Hey, Sexy Secretary

Psy Brings ‘Gangnam Style’ to the United Nations & Ban Ki-moon

What happened when YouTube’s breakout star met the U.N. secretary-general? Dancing! By Kevin Fallon.

Eskinder Debebe / AP Photo

Heyyy, sexy lady! Or, rather, hey, sexy secretary.

South Korean K-Pop crossover sensation and unstoppable conqueror of YouTube (and your eardrums) Psy made his latest—and most unlikely—stop on his quest for total omnipresence with a trip to the United Nations, where the “Gangnam Style” singer praised U.N. Secretary-General Ban Ki-moon’s work for Korea. Ban, in turn, rode the invisible pony in honor of Psy.

The two men were an odd couple to behold Tuesday. Bespectacled and wearing a proper suit, Ban looked every bit the serious dignitary. And with a trendy checkered sport coat and nattily unknotted bow tie, Psy appeared the quintessential Web supernova. One trail-blazed the U.N.’s work combating global warming and was instrumental in negotiating the peacekeeping resolution during the Darfur conflict. The other created a song and music video that has received over a half-billion views on YouTube while encouraging people of all generations to mock-gallop like a horse while chanting, “Hey, sexy lady.” And their importance to the country of South Korea, right now, may be of equal weight.

“I’m a bit jealous,” Ban joked during their meeting. “Until two days ago someone told me I am the most famous Korean in the world. Now I have to relinquish. I have no regrets.”

Indeed, Psy’s meteoric success with “Gangnam Style” has landed him, for the fifth week in a row, in the No. 2 slot on the Billboard Hot 100. An entire sketch was built around the song on Saturday Night Live. He taught Britney Spears its signature dance on the Ellen show, and his music video is the most “liked” ever on YouTube. Countless parodies and covers of the earworm track have popped up, while the likes of Matt Lauer, Manny Pacquiao, and, most recently, Chinese dissident Ai Weiwei have put their own spin on the “Gangnam Style” dance.

Now Psy even has the endorsement of his country’s most recognized diplomat. “You are so cool ... I hope you can manage global warming,” Ban cracked. “In such a case, I was thinking of playing a ‘Gangnam Style’ dance, so then everyone can stop and dance. Maybe you can bring U.N. style.”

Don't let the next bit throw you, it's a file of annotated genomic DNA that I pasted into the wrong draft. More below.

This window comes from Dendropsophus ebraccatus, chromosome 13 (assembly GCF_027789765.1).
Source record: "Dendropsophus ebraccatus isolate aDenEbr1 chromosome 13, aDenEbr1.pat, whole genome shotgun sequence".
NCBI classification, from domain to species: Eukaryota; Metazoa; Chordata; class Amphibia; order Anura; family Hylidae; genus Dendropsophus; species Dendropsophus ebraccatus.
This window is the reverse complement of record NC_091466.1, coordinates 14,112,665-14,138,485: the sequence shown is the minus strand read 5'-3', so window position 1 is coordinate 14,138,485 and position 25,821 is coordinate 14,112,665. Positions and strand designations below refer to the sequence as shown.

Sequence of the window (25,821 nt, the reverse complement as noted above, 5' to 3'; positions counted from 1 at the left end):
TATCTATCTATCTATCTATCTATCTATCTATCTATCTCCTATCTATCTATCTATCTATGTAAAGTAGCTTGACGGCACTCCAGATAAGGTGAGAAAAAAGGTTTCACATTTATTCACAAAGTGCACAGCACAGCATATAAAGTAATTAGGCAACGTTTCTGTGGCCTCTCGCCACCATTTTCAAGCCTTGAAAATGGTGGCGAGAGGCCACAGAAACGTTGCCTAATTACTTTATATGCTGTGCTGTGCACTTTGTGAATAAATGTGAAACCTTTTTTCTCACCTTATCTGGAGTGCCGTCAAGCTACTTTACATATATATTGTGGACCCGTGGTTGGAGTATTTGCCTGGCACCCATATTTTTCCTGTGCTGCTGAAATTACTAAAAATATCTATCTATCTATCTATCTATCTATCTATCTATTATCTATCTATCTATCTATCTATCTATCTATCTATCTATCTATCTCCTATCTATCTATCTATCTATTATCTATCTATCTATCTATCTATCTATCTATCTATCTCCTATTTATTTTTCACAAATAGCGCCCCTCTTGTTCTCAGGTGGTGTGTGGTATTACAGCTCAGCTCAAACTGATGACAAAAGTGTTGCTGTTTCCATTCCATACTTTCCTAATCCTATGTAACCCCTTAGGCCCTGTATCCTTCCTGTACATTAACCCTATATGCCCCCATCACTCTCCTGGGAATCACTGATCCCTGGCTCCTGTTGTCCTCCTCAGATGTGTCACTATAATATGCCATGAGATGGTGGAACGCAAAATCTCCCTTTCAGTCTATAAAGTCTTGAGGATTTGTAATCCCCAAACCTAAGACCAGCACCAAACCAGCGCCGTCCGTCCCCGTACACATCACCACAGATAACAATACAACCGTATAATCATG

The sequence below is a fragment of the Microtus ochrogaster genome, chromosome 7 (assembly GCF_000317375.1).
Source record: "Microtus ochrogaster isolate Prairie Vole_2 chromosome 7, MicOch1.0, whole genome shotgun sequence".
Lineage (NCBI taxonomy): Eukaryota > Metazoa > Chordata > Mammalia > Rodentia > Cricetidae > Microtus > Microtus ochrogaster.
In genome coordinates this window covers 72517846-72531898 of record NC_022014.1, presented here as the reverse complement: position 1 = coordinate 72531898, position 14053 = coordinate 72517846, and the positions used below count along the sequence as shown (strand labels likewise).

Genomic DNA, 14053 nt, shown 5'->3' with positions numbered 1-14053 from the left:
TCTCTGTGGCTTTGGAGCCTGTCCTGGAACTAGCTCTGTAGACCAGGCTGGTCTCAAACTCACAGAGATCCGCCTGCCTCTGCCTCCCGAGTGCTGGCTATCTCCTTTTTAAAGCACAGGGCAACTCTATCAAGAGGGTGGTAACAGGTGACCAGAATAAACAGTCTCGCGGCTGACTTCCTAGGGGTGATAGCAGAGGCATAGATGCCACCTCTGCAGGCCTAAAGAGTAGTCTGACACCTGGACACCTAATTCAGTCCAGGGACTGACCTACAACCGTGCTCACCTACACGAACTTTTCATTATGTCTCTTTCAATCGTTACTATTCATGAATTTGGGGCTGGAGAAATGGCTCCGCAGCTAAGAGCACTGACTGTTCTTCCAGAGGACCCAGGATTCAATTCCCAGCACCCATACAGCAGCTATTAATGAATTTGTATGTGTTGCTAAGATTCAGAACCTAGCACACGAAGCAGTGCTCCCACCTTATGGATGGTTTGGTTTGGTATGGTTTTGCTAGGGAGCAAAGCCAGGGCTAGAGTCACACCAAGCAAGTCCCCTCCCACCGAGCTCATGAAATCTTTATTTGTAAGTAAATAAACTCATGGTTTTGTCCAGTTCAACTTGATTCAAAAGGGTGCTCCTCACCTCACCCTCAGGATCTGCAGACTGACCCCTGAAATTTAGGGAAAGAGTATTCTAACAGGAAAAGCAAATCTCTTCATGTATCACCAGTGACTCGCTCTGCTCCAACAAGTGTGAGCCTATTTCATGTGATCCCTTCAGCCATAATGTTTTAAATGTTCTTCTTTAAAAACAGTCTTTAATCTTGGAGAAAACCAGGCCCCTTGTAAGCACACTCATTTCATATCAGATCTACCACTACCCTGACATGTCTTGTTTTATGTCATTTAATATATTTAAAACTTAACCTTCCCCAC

It was then that Ban treaded into dangerous waters: he asked Psy to teach him the “Gangnam Style” dance. The musician promptly crossed his wrists and began bouncing into the song’s now-famous horsey dance, moves that Ban, after some coaching, echoed to the best of his ability. The secretary-general emerged from the potentially humiliating dance-off relatively unscathed, with most members of the media praising his willingness to show a lighter side of his personality and of the United Nations. But the reaction isn’t always so positive when politicians get down.

When U.S. Secretary of State Hillary Clinton sipped a beer and danced with locals in Colombia in April, the brazen act of boogying incited global outrage. London’s Telegraph questioned whether she was an embarrassment to her country. The New York Post dubbed her “Swillary.” A political Footloose debate ensued, during which pundits squared off over whether dignitaries should be judged when they kick off their Sunday shoes. Tragic footwork by the likes of George W. Bush, Dmitry Medvedev, and Boris Yeltsin turned the politicians into laughing stocks.

So what is it about Psy’s track that allowed Ban to dance like no one’s watching—while everyone was, in fact, watching—without negative repercussions? Perhaps it’s because endorsing “Gangnam Style” and Psy reads as an act of patriotism, as the two men are fellow countrymen. Perhaps it’s because by embracing what is The Meme of the Moment, Ban is making inroads in portraying the typically staid and stuffy United Nations as, ostensibly, hip and cool. Or perhaps because it’s simply impossible not to look like a complete fool while doing the “Gangnam Style” dance. So while Ban may not be the next Michael Jackson, he looks no more foolish than the next person as he attempts to re-create Psy’s equestrian shuffle.

Sure, Psy couldn’t stop laughing at the secretary-general. But, like most of the world, he was laughing with Ban—and the U.N.’s newfound sense of humor—not at him. “This is much more better feeling than when I did No. 2 on Billboard,” Psy said. Recently, he told Korea’s Yonhap News Agency, “My motto is ‘be funny but not stupid.’” That’s precisely the brilliant balance Ban struck here.

After all, how often is the United Nations associated with the phrase “sexy lady”?